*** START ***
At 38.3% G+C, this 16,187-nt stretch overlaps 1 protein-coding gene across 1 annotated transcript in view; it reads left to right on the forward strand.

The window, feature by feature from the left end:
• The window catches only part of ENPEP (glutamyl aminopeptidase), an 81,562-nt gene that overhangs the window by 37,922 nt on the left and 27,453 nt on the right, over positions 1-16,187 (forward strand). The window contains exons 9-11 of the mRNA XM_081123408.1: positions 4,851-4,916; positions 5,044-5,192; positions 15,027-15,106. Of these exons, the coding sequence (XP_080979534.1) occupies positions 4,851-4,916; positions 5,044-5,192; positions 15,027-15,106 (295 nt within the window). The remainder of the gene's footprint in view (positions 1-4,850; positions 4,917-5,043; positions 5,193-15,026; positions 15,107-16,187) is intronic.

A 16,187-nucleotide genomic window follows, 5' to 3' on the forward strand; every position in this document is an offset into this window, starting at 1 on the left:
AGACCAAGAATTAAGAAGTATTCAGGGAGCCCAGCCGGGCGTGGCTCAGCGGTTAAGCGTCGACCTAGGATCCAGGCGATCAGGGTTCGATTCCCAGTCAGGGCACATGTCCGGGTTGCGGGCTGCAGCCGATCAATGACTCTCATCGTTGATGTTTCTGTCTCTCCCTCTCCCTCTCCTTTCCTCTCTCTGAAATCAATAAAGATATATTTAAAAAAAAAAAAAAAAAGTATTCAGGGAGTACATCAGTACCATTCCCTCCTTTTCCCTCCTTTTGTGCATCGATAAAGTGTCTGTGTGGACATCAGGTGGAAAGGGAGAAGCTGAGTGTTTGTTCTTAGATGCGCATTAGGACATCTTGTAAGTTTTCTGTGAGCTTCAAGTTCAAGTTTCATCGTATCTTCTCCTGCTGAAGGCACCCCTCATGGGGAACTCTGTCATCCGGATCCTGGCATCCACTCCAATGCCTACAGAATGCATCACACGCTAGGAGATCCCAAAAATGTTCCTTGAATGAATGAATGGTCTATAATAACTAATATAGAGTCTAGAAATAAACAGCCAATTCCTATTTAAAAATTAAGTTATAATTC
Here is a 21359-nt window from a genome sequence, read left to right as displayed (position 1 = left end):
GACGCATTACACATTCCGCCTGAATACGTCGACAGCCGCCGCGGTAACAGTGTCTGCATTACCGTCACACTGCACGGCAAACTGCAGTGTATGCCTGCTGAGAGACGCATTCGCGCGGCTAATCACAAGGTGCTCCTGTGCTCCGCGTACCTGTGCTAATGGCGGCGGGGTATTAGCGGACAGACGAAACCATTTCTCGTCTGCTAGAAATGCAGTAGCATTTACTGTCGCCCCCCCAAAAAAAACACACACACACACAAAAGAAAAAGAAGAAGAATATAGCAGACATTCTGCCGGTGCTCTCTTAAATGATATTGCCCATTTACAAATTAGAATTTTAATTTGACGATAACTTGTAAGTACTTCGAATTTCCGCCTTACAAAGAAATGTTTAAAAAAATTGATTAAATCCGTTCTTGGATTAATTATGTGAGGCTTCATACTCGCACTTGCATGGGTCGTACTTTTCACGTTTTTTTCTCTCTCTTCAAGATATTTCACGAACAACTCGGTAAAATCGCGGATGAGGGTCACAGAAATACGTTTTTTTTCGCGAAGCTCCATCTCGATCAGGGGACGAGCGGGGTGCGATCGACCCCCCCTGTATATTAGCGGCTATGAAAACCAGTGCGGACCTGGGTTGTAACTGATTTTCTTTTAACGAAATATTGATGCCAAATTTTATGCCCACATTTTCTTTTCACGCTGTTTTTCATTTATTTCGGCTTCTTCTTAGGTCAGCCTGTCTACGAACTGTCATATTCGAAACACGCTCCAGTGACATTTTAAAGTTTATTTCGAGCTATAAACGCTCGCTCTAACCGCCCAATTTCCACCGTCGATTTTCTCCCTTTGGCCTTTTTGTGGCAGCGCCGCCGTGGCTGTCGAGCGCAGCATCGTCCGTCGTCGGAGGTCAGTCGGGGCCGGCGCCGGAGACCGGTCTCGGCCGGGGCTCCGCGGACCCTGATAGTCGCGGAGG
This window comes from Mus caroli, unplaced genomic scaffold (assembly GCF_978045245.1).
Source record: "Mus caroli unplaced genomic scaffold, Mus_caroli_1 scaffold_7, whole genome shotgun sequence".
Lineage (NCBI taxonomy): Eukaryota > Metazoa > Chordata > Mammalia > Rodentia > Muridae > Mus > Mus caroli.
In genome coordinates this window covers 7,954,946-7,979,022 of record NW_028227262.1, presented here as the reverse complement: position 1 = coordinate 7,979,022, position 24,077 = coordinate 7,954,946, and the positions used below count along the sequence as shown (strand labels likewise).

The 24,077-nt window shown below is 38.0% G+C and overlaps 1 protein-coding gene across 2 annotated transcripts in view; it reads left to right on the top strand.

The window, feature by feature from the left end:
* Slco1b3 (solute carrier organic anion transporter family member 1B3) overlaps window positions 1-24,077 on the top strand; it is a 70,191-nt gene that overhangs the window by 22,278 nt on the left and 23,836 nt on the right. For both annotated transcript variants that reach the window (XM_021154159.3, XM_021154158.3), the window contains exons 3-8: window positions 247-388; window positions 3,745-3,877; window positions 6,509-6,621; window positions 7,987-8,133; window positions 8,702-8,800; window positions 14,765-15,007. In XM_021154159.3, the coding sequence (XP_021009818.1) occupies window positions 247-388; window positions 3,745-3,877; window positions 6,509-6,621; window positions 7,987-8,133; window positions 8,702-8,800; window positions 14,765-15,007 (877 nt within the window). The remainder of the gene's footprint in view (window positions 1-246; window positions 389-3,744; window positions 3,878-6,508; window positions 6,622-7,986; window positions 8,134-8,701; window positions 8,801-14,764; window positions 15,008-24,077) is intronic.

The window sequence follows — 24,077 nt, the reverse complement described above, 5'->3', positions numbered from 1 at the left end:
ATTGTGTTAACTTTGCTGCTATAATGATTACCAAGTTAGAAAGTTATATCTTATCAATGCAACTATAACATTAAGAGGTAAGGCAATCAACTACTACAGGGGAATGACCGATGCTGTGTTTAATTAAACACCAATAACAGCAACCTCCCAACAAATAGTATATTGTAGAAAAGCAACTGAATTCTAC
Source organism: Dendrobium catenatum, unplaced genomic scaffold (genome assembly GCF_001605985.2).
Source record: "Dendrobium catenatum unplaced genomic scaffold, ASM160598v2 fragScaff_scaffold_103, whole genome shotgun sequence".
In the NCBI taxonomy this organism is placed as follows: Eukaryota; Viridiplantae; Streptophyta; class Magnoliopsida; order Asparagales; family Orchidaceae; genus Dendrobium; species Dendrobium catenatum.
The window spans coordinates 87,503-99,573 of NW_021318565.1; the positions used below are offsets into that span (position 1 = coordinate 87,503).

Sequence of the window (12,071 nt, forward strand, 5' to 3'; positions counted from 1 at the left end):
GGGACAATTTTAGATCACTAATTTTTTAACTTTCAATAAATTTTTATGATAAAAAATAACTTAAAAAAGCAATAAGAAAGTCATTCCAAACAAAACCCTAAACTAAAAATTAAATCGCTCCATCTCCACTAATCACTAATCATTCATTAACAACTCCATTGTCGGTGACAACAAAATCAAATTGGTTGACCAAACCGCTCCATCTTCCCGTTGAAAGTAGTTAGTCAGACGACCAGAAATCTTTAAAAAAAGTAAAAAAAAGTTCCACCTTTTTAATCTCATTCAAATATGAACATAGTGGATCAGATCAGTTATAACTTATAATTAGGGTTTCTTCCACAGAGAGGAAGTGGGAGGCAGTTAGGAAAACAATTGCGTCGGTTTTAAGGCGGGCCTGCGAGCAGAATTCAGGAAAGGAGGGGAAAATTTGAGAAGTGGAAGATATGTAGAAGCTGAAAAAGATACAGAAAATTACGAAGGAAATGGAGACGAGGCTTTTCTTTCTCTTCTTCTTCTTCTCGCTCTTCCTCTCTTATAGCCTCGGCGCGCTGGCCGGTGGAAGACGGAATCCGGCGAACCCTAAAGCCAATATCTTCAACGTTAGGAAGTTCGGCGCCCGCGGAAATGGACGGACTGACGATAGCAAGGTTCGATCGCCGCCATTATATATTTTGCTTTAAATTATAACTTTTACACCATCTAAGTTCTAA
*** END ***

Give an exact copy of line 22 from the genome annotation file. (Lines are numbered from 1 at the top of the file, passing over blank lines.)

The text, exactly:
GGGACAATTTTAGATCACTAATTTTTTAACTTTCAATAAATTTTTATGATAAAAAATAACTTAAAAAAGCAATAAGAAAGTCATTCCAAACAAAACCCTAAACTAAAAATTAAATCGCTCCATCTCCACTAATCACTAATCATTCATTAACAACTCCATTGTCGGTGACAACAAAATCAAATTGGTTGACCAAACCGCTCCATCTTCCCGTTGAAAGTAGTTAGTCAGACGACCAGAAATCTTTAAAAAAAGTAAAAAAAAGTTCCACCTTTTTAATCTCATTCAAATATGAACATAGTGGATCAGATCAGTTATAACTTATAATTAGGGTTTCTTCCACAGAGAGGAAGTGGGAGGCAGTTAGGAAAACAATTGCGTCGGTTTTAAGGCGGGCCTGCGAGCAGAATTCAGGAAAGGAGGGGAAAATTTGAGAAGTGGAAGATATGTAGAAGCTGAAAAAGATACAGAAAATTACGAAGGAAATGGAGACGAGGCTTTTCTTTCTCTTCTTCTTCTTCTCGCTCTTCCTCTCTTATAGCCTCGGCGCGCTGGCCGGTGGAAGACGGAATCCGGCGAACCCTAAAGCCAATATCTTCAACGTTAGGAAGTTCGGCGCCCGCGGAAATGGACGGACTGACGATAGCAAGGTTCGATCGCCGCCATTATATATTTTGCTTTAAATTATAACTTTTACACCATCTAAGTTCTAA